_mm_add_ps(_mm_mul_ps(_mm_shuffle_ps(row3, row3, _MM_SHUFFLE(1, 1, 1, 1)), col2),
_mm_add_ps(_mm_mul_ps(_mm_shuffle_ps(row3, row3, _MM_SHUFFLE(2, 2, 2, 2)), col3),
_mm_mul_ps(_mm_shuffle_ps(row3, row3, _MM_SHUFFLE(3, 3, 3, 3)), col4))));
_mm_storeu_ps(out + 8, r);
__m128 row4 = _mm_loadu_ps(m1 + 12);
r = _mm_add_ps(_mm_mul_ps(_mm_shuffle_ps(row4, row4, _MM_SHUFFLE(0, 0, 0, 0)), col1),
_mm_add_ps(_mm_mul_ps(_mm_shuffle_ps(row4, row4, _MM_SHUFFLE(1, 1, 1, 1)), col2),
_mm_add_ps(_mm_mul_ps(_mm_shuffle_ps(row4, row4, _MM_SHUFFLE(2, 2, 2, 2)), col3),
_mm_mul_ps(_mm_shuffle_ps(row4, row4, _MM_SHUFFLE(3, 3, 3, 3)), col4))));
_mm_storeu_ps(out + 12, r);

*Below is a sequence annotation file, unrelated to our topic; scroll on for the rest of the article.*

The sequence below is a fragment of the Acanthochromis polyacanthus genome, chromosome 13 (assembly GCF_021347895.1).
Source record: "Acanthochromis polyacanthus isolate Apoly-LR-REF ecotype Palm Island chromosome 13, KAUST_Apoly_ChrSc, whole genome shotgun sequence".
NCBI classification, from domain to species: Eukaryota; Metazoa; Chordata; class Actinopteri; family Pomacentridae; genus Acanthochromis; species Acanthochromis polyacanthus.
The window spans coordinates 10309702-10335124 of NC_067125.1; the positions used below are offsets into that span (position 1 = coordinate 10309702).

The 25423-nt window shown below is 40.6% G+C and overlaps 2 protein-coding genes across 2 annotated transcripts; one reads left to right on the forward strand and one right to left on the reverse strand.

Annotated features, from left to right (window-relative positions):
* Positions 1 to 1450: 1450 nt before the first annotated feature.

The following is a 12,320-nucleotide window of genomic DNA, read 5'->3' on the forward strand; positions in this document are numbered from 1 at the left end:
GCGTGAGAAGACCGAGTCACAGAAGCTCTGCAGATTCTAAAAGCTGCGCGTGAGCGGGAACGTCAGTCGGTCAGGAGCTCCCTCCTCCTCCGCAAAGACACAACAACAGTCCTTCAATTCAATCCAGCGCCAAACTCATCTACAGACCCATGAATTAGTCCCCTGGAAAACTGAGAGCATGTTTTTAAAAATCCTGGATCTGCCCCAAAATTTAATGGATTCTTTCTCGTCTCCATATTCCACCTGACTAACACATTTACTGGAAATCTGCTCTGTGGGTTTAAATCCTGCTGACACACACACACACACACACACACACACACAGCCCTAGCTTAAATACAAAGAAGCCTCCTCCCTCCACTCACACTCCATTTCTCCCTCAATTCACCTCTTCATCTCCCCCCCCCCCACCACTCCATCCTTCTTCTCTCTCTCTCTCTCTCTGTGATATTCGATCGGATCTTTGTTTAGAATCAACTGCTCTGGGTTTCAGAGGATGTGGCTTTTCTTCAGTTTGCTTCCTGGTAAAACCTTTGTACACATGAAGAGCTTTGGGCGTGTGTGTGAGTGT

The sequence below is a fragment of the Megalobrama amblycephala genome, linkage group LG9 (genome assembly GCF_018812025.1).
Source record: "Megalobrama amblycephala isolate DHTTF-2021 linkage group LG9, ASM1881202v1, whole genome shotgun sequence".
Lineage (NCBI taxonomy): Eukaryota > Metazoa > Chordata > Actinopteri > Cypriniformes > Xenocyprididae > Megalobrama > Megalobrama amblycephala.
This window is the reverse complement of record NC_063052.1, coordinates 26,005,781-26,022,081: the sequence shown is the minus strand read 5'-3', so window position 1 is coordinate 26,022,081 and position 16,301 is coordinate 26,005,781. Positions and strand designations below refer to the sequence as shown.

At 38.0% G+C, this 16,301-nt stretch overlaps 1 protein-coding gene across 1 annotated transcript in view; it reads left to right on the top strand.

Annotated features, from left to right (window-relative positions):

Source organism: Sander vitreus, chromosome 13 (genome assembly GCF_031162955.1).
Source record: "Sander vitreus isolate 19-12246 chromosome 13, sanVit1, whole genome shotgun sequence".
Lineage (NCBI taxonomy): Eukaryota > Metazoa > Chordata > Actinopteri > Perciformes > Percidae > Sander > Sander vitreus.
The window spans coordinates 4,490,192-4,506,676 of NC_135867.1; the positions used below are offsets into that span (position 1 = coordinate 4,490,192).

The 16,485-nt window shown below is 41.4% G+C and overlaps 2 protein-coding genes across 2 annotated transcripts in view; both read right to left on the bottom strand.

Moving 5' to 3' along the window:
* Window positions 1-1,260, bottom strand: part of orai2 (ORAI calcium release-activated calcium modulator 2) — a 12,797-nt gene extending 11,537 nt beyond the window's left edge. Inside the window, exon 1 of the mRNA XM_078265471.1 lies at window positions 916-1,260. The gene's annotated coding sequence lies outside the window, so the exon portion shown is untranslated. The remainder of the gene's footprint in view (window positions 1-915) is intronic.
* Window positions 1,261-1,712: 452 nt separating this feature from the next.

}
}
#pragma managed(pop)
using namespace System;
namespace ManagedMathLib {
public ref class ManagedMath {
public:
static IntPtr InnerProductPtr = IntPtr(inner_product);
static IntPtr MatrixMulPtr = IntPtr(matrix_mul);
static float InnerProduct(array^ v1, array^ v2) {
pin_ptr pv1 = &v1[0];
pin_ptr pv2 = &v2[0];
return inner_product(pv1, pv2);
}
static void MatrixMul(array^ m1, array^ m2, array^ out) {
pin_ptr pm1 = &m1[0];
pin_ptr pm2 = &m2[0];
pin_ptr outp = &out[0];
matrix_mul(pm1, pm2, outp);
}
};
}
```